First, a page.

All Desi American girls know the feeling: a lover, cousin, or sibling that’s just a touch too perfect. They’re smarter, prettier, speak their maternal language perfectly, and are just effortlessly cool. Everyone seems to love them more, maybe even your friends and fogeys. The comparisons are constant; they’re the person you’re keen on to hate. Maitreyi Ramakrishnan, 19, star of Mindy Kaling’s Netflix show “Never Have I Ever,” is intimately conversant in this example, and now she gets to portray it on screen. In season two of the show, which hits Netflix on Thursday, main character Devi faces an entirely new set of issues — including, yes, a new, cooler Indian girl joining her class.
“It sucks,” Ramakrishnan told NBC Asian America. “It’s so unfortunate because you’re like, ‘Hey, why can’t you only be friends?’ you would like to be like, ‘Devi, please just go be friends. You’re just jealous.’” “Never Have I Ever” follows Devi Vishwakumar, a 15-year-old Indian American high school student whose father died of an attack at the start of last season. Season one Devi has one goal: to lose her virginity to the varsity hottie and rocket her group of outcast friends to popularity. But her quest goes awry during a tangle of lies and anger issues and a turbulent relationship together with her friends and mother. The season ends with Devi finally putting her feud together with her mom behind her and confused about her feelings for 2 different boys.
Season two picks up exactly where it left off, with Devi’s confusion, anger, and lying returning to bite her. But a central focus for this season is Devi’s deepening relationships with the Desi women in her life — old and new. Touching moments of bonding together with her |along with her”> together with her mom (Poorna Jagannathan) and cousin Kamala (Richa Moorjani) and a replacement relationship with her grandmother visiting from India shape Devi’s character arc in season two and Ramakrishnan’s life outside the show, as well. She reflected on the role relationships with brown women play in her life.
“I wouldn’t be who I’m without those,” she said. One of the most storylines centers around the character Aneesa (Megan Suri), a transfer student who enrolls at Sherman Oaks highschool and is mentioned as “Devi 2.0” by the white students. The athletic, stylish and effortless Aneesa immediately draws attention and affection from all of Devi’s classmates, favorite teachers, and relations, and Ramakrishnan said Devi is understandably jealous. “You understand where Devi’s coming from,” she said. “She’s trying to form her mark. she has her own baggage; she has s— that she’s handling .”
Over the course of the season, Devi’s relationship with Aneesa goes from threat to frenemy to friend. As she gets to understand her, it becomes harder to hate her. But after she suspects Aneesa is hooking up together with her ex-boyfriend Ben (Jaren Lewison), Devi spreads a rumor that she has a disorder, which pushes them apart. Recommended Eventually, the 2 find themselves sharing a friendship unique to any of her others. Ramakrishnan said the show’s narrator, John McEnroe, described it perfectly in his voiceover. “For once, Devi had a lover that understood her in ways her other friends didn’t,” Ramakrishnan said. “No shade to Eleanor [Ramona Young] and Fabiola [Lee Rodriguez], but Aneesa understood those small things like comparisons between cousins or the random judgment of wearing baggy clothes.”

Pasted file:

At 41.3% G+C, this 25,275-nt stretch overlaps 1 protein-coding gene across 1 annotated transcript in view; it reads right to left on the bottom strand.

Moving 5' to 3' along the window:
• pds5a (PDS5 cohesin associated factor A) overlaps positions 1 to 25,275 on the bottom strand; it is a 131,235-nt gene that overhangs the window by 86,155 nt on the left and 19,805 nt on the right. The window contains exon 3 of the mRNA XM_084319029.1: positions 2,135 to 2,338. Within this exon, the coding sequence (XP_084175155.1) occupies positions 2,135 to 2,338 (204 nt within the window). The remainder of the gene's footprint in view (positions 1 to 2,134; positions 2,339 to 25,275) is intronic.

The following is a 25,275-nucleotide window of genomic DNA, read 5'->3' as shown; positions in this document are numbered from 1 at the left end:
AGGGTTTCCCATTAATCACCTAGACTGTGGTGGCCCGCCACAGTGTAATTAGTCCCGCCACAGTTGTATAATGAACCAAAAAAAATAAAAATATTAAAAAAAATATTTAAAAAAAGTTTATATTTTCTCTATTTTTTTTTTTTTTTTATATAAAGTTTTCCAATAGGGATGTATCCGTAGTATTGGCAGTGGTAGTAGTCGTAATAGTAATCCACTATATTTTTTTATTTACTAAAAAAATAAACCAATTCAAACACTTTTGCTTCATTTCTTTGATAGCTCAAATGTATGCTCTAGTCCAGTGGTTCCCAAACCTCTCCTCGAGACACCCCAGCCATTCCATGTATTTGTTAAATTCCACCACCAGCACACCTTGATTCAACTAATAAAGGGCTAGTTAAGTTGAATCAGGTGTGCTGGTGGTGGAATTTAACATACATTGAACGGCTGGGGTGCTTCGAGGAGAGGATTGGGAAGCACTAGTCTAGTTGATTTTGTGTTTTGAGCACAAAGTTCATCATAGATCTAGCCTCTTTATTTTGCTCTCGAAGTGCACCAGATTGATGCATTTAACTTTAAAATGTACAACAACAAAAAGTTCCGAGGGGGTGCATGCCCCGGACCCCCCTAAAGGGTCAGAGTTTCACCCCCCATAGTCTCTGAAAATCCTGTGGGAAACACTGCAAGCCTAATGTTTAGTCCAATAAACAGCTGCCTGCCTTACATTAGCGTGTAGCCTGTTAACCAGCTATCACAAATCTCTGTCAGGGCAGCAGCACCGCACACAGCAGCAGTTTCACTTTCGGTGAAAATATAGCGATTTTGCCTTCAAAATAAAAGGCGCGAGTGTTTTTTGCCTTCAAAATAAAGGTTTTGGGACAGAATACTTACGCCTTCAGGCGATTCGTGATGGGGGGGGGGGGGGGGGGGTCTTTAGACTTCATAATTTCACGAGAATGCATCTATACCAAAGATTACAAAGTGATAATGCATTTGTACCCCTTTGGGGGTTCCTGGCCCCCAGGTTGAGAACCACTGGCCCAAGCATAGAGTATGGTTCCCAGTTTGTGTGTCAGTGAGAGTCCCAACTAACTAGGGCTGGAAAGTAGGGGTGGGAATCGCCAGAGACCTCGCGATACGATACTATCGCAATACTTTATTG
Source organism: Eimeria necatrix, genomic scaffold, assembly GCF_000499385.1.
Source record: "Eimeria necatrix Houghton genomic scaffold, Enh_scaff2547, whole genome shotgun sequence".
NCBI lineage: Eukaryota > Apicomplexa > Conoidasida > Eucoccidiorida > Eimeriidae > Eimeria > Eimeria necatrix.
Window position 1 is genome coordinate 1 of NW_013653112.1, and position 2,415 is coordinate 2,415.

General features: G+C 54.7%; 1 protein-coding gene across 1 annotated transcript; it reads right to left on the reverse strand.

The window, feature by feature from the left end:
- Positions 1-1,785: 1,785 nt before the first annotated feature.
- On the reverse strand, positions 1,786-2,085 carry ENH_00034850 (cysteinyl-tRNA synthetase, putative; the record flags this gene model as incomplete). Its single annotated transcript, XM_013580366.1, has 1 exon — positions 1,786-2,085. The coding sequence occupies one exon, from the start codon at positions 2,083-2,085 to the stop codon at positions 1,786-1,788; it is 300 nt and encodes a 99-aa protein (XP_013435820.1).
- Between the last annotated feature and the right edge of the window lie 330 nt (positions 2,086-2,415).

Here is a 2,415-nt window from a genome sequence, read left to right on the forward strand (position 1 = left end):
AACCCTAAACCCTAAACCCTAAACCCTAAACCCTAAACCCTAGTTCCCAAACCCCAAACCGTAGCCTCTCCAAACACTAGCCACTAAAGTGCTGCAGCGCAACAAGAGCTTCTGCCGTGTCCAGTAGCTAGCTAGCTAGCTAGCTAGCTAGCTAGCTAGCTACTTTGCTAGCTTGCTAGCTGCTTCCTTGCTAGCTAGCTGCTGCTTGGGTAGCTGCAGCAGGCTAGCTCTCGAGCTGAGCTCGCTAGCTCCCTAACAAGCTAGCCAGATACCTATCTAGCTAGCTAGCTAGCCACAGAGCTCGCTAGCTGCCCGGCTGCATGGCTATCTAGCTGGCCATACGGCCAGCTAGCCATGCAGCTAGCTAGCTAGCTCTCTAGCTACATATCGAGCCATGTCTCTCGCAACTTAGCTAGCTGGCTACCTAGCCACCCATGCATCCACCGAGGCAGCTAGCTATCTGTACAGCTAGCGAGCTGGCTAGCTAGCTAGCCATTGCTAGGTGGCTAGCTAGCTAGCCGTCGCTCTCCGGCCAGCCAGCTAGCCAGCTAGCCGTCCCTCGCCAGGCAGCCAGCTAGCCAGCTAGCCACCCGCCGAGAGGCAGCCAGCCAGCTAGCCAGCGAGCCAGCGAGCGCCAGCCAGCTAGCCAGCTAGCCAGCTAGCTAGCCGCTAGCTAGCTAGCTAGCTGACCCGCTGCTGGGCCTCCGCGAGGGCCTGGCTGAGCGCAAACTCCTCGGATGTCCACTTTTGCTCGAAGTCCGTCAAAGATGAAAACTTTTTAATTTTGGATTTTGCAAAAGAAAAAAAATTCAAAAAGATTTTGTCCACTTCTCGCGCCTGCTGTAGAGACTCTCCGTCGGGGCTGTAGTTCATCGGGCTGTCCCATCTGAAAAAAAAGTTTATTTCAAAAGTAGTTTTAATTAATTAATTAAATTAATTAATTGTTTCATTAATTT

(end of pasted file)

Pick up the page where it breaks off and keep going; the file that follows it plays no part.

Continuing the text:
When the 2 finally put their differences aside, Aneesa relents that she experiences those things too, and it’s not beat Devi’s head. Ramakrishnan said those relationships between brown girls are so meaningful and important, emphasizing the role they play in her own life. “Having someone who really gets that identity and every one those little isms, it’s very nice and really fulfilling,” she said. “Hopefully it’ll make Devi grow and realize like, ‘OK, cool, I can mention this stuff, about what bothers me within the culture, what I prefer about the culture, and just have those deep conversations that I’m very happy to possess with my friends.’” On top of developments in Devi’s relationships with both Ben and Paxton (Darren Barnet), which started in season one, the new season also introduces a love interest for Devi’s mom, a fellow dermatologist and single father played by Common. Kamala — who is another perfect, feminine Indian woman whom Devi feels she will never live up to — also finds empowerment in standing up to her misogynistic co-worker who refuses to offer her credit for her work.
Paxton also gets an episode explaining his backstory, his journey together with his education, and his struggle to be seen as quite just a beautiful jock, guest narrated by model Gigi Hadid. “Believe it or not, I relate to the present kid,” Hadid says in her voiceover. “We’re both constantly underestimated because people only see us as sex symbols.” Ramakrishnan doesn’t know what’s next for Devi or any of the show’s characters, but she said she thinks the deep relationships and maturity developed between the Desi women during this season are essential to Devi’s evolution as she navigates adolescence.